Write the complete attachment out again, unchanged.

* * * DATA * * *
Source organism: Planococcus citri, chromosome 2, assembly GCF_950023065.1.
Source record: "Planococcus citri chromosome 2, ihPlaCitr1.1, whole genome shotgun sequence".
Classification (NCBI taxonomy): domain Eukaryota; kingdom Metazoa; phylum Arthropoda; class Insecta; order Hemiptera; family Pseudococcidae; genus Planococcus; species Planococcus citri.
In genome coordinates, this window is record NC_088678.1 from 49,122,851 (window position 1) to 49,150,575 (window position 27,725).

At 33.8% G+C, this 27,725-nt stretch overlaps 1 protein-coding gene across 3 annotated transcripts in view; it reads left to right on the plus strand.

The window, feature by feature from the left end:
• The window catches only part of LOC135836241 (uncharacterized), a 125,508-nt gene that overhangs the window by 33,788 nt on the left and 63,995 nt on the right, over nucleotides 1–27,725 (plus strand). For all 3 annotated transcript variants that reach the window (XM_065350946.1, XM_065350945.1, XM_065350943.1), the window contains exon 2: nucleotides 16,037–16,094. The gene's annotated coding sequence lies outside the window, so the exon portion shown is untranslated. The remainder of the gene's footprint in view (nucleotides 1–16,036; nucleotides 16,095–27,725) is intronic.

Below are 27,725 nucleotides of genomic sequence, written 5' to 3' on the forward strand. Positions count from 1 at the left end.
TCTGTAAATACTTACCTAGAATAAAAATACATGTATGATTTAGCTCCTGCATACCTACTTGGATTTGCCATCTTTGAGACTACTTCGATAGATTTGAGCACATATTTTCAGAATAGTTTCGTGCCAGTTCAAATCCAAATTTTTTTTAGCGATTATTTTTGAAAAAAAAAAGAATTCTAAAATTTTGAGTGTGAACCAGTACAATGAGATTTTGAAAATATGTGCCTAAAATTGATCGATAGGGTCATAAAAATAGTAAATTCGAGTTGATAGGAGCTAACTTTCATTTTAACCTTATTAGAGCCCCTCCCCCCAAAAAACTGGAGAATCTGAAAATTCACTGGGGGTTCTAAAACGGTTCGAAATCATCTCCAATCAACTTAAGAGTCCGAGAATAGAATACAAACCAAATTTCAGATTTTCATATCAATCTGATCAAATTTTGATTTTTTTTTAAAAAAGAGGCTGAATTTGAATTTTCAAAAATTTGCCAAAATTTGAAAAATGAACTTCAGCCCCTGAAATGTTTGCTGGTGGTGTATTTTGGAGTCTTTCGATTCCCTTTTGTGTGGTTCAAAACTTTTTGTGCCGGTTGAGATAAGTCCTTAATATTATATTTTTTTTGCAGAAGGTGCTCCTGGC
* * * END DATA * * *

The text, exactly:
Source organism: Planococcus citri, chromosome 2, assembly GCF_950023065.1.
Source record: "Planococcus citri chromosome 2, ihPlaCitr1.1, whole genome shotgun sequence".
Classification (NCBI taxonomy): domain Eukaryota; kingdom Metazoa; phylum Arthropoda; class Insecta; order Hemiptera; family Pseudococcidae; genus Planococcus; species Planococcus citri.
In genome coordinates, this window is record NC_088678.1 from 49,122,851 (window position 1) to 49,150,575 (window position 27,725).

At 33.8% G+C, this 27,725-nt stretch overlaps 1 protein-coding gene across 3 annotated transcripts in view; it reads left to right on the plus strand.

The window, feature by feature from the left end:
• The window catches only part of LOC135836241 (uncharacterized), a 125,508-nt gene that overhangs the window by 33,788 nt on the left and 63,995 nt on the right, over nucleotides 1–27,725 (plus strand). For all 3 annotated transcript variants that reach the window (XM_065350946.1, XM_065350945.1, XM_065350943.1), the window contains exon 2: nucleotides 16,037–16,094. The gene's annotated coding sequence lies outside the window, so the exon portion shown is untranslated. The remainder of the gene's footprint in view (nucleotides 1–16,036; nucleotides 16,095–27,725) is intronic.

Below are 27,725 nucleotides of genomic sequence, written 5' to 3' on the forward strand. Positions count from 1 at the left end.
TCTGTAAATACTTACCTAGAATAAAAATACATGTATGATTTAGCTCCTGCATACCTACTTGGATTTGCCATCTTTGAGACTACTTCGATAGATTTGAGCACATATTTTCAGAATAGTTTCGTGCCAGTTCAAATCCAAATTTTTTTTAGCGATTATTTTTGAAAAAAAAAAGAATTCTAAAATTTTGAGTGTGAACCAGTACAATGAGATTTTGAAAATATGTGCCTAAAATTGATCGATAGGGTCATAAAAATAGTAAATTCGAGTTGATAGGAGCTAACTTTCATTTTAACCTTATTAGAGCCCCTCCCCCCAAAAAACTGGAGAATCTGAAAATTCACTGGGGGTTCTAAAACGGTTCGAAATCATCTCCAATCAACTTAAGAGTCCGAGAATAGAATACAAACCAAATTTCAGATTTTCATATCAATCTGATCAAATTTTGATTTTTTTTTAAAAAAGAGGCTGAATTTGAATTTTCAAAAATTTGCCAAAATTTGAAAAATGAACTTCAGCCCCTGAAATGTTTGCTGGTGGTGTATTTTGGAGTCTTTCGATTCCCTTTTGTGTGGTTCAAAACTTTTTGTGCCGGTTGAGATAAGTCCTTAATATTATATTTTTTTTGCAGAAGGTGCTCCTGGC